How to Differentiate Between Real Marble and Cultured Marble?

How to Differentiate Between Real Marble and Cultured Marble?

Artificial marble, also known as “fake” marble, is abundant in the market, especially in furniture and fixtures.

Sometimes, it becomes hard for the public to determine which marble product is made of natural stone because the engineered ones appear almost real unless you know what to look for.

Some of the main distinctions between natural and artificial marble are the following:

  • cost
  • weight
  • range of colors and patterns
  • heat resistance
  • the necessary level of maintenance

This article contains a complete explanation of the differences which can help you decide which stone you will use for your needs.

Determining Which is Natural and Artificial Marble

Know the Origin and Composition

In this part, we will discuss how the two variations of marble are made, together with what makes them up.

Natural Marble

A member of the metamorphic rock family, marble comes from limestone contingent on the extreme heat and pressure of metamorphism (the process of rock transformation).

Real marble’s main mineral is calcite, which is largely calcium carbonate (CaCO3). But since it’s a result of a natural geological process, it also contains other minerals such as:

  • clay minerals
  • quartz
  • micas
  • iron oxides
  • graphite
  • pyrite

Cultured Marble

Also known as artificial, engineered, synthetic, faux, or fake marble—factories create it by combining a variety of materials. The first is marble debris which is natural marble in the form of small stones, powder, or any surplus material of the same stone.

Some of the other materials include:

  • stone powder
  • sand
  • plastic cement
  • quartz
  • synthetic resin
  • dye
  • acrylic glue

The manufacturer will have to stir the mixture and cool it down before they can form the specific marble product.

Check the Color and Pattern

This will be more about the difference in physical characteristics such as the range of colors, uniformity of patterns, and gloss.

Natural Marble

Marble from the earth is rich in color because of the uniqueness of the effect of metamorphism and the number of impurities or minerals that mix with the limestone.

If there are only a few impurities, the marble’s color will be lighter, such as white or grey. On the other hand, if the limestone mixes with minerals like iron oxides, the colors will be distinct such as red.

The dehydrated iron oxide will leave the stone pink, and green marble exists because of iron and magnesium.

The veining patterns of this stone are also unique; no two slabs of marble will have the same veins. Moreover, the latter can have different colors and thicknesses.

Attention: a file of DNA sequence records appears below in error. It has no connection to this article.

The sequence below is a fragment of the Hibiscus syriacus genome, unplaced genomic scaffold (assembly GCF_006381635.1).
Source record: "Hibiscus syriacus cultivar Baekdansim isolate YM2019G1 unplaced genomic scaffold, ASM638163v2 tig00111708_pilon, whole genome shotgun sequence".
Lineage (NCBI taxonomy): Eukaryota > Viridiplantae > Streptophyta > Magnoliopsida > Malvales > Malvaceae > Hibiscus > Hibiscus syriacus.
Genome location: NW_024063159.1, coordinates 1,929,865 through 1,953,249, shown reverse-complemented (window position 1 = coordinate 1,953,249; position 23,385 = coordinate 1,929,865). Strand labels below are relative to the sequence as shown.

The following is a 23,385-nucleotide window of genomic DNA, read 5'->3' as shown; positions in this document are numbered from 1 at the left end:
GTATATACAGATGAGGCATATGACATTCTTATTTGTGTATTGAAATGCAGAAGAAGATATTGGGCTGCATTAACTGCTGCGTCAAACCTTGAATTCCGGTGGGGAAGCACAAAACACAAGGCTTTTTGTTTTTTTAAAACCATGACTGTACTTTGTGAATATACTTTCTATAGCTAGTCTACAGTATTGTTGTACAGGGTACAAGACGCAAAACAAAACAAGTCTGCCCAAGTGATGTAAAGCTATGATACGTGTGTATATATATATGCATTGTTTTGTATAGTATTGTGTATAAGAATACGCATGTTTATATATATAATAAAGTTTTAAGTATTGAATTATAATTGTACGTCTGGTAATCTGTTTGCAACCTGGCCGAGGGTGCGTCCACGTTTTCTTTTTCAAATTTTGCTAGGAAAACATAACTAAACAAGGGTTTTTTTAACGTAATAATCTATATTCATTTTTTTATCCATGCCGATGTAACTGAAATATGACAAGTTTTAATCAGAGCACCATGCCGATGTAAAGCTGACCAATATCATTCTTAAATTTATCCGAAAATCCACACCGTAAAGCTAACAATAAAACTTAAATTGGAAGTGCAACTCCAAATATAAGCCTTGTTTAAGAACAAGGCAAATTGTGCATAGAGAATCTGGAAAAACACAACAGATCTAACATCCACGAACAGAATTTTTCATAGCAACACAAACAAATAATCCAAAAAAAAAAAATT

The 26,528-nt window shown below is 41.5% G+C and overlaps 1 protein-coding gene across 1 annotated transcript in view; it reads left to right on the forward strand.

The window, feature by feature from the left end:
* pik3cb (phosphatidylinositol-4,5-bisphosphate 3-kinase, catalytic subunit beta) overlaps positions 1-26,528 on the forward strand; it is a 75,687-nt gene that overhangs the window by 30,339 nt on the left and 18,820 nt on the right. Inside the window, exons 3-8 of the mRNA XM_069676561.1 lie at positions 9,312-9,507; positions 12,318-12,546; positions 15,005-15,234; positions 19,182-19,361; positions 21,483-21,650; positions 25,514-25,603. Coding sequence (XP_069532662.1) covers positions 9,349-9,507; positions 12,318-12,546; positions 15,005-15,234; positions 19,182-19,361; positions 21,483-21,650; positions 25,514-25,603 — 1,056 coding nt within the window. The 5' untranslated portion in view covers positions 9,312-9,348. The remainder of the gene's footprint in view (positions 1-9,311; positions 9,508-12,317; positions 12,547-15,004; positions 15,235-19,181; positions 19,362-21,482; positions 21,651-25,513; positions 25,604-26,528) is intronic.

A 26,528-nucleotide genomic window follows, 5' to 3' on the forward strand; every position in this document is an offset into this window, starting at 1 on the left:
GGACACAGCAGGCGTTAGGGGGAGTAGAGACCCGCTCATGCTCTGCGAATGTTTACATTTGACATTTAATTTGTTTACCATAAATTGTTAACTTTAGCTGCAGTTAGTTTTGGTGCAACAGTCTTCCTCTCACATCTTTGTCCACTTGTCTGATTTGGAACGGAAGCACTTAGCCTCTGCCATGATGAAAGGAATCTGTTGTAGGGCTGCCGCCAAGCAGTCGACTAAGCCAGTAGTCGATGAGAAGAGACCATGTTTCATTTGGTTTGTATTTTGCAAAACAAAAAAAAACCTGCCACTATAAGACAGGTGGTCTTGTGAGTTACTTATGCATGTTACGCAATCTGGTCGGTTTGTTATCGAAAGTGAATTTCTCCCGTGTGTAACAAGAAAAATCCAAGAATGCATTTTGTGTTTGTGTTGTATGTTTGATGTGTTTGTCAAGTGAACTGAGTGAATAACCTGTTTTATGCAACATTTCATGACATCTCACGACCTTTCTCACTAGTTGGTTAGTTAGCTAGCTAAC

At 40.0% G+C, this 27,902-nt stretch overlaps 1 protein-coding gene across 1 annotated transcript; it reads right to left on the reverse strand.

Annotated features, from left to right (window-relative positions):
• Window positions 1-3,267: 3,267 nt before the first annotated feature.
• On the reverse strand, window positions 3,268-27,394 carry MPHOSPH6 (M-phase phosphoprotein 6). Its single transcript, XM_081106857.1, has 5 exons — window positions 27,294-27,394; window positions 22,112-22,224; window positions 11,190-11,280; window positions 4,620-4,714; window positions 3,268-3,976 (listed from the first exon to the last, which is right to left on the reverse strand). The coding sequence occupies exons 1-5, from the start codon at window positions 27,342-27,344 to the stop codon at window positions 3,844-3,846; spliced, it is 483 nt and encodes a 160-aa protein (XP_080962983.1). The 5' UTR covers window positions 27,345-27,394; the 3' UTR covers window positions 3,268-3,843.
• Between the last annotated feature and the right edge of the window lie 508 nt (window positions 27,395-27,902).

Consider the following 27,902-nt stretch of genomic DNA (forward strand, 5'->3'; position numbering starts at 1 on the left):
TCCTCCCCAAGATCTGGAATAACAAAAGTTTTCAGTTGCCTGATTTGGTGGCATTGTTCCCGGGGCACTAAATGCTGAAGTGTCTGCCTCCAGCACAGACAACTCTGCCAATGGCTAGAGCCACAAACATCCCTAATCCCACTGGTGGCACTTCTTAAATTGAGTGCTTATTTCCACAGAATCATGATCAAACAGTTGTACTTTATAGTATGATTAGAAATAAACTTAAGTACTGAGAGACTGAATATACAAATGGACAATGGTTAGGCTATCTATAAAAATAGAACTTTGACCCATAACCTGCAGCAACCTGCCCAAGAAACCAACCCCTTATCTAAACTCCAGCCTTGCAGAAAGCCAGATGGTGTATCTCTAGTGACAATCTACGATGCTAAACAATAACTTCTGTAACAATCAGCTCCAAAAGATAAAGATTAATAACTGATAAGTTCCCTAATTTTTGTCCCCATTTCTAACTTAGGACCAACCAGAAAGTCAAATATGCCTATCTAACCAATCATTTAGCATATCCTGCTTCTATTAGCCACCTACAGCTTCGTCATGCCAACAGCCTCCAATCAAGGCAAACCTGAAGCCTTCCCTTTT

• Calacatta marble, for example, has a white background but its veins are a mixture of thick dark grey, brown, beige, and gold.
  • Crema Marfil is a creamy beige with white, yellow, cinnamon, and goldish beige veins.

Lastly, real marble is naturally glossy and reflects light. This trait is even more evident when we polish the marble as its finishing.

Cultured Marble

Synthetic marble is more flexible when it comes to its appearance. Since its formulation is engineered, we can customize the colors that are not present in natural marble. That is why we have dye as part of this cultured stone’s composition.

So if you think that the marble countertop’s color doesn’t look natural, then it most likely isn’t.

Other than that, owners can also dye artificial marble if the old color gets boring, or if they are renovating the interior and the engineered countertop needs to match.

Since this cultured variation of the stone is customizable, manufacturers also have more control over the veins. Contrary to natural marble where the veining pattern is unique and always different, the veins of artificial ones can be uniform.  

When it comes to glossiness, cultured marble is coated with a gel that sometimes makes it shinier than natural. However, it doesn’t have the luminosity of real marble.

Measure the Weight

The weight of a material affects the shipping costs—depending on the type of product, the heavier a stone is, the more expensive it’s to ship.

Natural Marble

Without a doubt, real marble is heavy as it weighs 6.67 pounds per square meter. The standard size of a countertop is 30 square meters, so if we use natural marble, that will weigh around 200 pounds.

Depending on the consumer, the weight may or may not be a negative characteristic. It does, however, cause challenges in moving around medium-sized marble furniture.

Natural marble’s heaviness also causes a higher cost in transportation, especially in exports. When using stone as a building material like wall cladding, the installation process takes a longer period and there is more necessity for manpower.